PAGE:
Within the mechanics of active addiction lies a craving for control on two important levels. Often the first to get our attention is our desire to control the substances or behaviors. . .
Addictions are a reaction to pain. While we usually discuss addictions from the standpoint of their effects on the neural processes they end up creating, addictions are fundamentally. . .
Recovery is a learning process. Where once we had accidentally learned to depend on our addictions to regulate the parts of us that we had not learned. . .
Addiction is protection. Our addictions develop as a reaction to emotional pain. They serve us both as a surrogate for healthy connection. . .
Before addictions have properly manifested themselves, the substances or behaviors that represent them almost always brought us a sense of empowerment. . .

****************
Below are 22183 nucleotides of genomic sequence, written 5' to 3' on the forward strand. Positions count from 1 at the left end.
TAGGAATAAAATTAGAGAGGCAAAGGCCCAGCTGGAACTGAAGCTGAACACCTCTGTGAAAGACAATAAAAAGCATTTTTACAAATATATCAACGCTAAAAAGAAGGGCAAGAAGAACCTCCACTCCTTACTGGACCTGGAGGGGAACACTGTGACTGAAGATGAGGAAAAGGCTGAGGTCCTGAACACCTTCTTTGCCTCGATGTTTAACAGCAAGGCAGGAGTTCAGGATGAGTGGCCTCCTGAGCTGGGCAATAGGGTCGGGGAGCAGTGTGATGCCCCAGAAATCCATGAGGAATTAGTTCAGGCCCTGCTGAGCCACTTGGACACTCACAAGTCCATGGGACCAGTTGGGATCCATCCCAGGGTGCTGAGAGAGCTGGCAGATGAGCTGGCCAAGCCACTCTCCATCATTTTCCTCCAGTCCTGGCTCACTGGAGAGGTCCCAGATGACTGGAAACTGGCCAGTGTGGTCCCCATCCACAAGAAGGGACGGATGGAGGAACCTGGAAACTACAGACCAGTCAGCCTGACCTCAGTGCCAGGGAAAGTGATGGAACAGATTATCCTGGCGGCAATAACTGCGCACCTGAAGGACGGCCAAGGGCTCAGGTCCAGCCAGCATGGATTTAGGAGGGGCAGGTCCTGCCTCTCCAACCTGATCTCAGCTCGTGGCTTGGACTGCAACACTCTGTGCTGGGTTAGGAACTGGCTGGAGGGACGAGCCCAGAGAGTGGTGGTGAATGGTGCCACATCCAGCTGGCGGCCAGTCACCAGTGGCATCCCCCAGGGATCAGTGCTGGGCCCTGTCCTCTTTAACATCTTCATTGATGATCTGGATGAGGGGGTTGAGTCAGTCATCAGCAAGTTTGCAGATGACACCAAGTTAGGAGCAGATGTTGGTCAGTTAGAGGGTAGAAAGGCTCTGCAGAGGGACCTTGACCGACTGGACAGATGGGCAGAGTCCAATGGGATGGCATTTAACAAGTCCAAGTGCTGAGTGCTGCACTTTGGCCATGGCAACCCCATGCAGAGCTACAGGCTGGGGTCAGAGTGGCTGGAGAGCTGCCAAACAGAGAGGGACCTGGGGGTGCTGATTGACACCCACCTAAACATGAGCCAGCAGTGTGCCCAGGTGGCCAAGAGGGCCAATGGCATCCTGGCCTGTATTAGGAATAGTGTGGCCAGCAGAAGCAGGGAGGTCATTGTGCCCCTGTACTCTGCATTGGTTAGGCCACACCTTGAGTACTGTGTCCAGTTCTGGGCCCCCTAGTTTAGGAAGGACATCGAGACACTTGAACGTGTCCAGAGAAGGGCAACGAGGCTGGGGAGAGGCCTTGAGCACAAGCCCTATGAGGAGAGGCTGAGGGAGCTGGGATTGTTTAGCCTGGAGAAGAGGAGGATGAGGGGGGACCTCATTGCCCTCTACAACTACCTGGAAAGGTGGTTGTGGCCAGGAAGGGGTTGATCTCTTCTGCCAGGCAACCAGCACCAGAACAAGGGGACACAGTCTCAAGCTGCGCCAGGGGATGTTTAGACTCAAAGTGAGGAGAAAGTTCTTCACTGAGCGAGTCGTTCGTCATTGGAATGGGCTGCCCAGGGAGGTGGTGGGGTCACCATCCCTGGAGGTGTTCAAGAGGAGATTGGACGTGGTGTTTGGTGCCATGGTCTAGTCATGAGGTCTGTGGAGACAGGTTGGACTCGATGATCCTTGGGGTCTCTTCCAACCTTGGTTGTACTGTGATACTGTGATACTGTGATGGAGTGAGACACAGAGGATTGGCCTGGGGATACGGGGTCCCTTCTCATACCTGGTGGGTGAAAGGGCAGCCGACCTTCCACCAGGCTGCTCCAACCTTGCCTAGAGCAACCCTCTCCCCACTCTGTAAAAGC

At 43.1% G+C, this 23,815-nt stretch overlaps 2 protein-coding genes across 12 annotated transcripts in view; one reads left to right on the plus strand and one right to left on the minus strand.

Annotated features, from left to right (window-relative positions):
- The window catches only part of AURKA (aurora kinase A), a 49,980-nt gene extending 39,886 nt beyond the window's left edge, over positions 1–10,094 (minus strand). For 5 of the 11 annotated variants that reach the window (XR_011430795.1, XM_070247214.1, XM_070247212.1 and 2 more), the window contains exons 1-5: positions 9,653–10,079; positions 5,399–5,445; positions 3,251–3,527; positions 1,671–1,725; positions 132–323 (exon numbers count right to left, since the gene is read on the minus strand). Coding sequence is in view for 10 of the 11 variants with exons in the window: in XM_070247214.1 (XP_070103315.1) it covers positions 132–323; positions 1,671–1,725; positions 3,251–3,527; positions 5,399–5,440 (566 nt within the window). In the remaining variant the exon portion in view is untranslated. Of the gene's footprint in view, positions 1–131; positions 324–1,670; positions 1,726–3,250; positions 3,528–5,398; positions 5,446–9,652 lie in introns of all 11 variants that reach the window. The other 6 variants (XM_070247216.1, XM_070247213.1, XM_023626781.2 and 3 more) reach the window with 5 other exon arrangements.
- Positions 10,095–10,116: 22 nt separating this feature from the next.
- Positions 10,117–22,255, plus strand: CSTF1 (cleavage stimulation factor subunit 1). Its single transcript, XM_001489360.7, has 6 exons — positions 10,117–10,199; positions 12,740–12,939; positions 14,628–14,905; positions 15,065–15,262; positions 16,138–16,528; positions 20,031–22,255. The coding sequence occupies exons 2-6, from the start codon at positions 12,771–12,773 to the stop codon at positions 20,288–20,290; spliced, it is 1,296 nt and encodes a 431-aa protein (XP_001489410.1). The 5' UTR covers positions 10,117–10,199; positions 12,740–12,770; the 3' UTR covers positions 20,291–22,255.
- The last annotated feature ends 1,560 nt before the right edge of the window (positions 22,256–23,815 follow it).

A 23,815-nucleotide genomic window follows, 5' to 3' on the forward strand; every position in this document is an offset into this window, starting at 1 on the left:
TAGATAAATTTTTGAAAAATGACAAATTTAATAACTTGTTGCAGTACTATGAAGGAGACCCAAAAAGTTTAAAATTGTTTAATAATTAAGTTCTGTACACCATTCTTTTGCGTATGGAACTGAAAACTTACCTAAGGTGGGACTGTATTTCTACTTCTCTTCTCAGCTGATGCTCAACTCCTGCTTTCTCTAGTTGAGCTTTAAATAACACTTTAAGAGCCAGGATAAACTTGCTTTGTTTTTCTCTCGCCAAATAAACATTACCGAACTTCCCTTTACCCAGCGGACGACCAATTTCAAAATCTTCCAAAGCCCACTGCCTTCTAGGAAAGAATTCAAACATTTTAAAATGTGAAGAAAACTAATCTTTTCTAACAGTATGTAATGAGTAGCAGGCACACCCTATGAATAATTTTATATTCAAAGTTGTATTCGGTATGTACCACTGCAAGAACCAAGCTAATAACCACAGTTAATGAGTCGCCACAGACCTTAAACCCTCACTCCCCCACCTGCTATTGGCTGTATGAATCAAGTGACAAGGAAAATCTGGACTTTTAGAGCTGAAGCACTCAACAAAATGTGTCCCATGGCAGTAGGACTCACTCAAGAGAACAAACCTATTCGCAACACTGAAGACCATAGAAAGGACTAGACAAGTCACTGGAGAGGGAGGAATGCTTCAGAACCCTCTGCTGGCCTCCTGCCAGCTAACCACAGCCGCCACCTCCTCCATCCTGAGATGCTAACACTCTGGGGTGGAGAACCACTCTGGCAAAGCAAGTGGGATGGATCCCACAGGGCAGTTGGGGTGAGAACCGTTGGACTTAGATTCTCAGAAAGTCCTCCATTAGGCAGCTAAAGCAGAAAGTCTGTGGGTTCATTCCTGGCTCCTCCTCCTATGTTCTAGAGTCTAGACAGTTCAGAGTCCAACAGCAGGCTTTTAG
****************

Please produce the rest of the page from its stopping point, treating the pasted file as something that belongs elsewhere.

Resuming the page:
Addictions often act as a surrogate if the natural process of attachment and love is not properly in place. If we have had to unknowingly build emotional protection. . .
At their center, the drives for both active addiction and for successful recovery are the same. In both cases, it is the pursuit of fulfillment and contentment. . .
The reasons addictions develop are multilayered. Addictions are not the binary problem of substance vs. abstinence that has traditionally been presented. . .
Our addictions are an attempt to circumvent growth. They develop as a reaction to internal and systemic feelings of discomfort and pain that represent the shadow sides. . .
Entering into any form of recovery from serious addictions represents both a death and a birth. But first it’s a death. Even if we genuinely seem to want . . .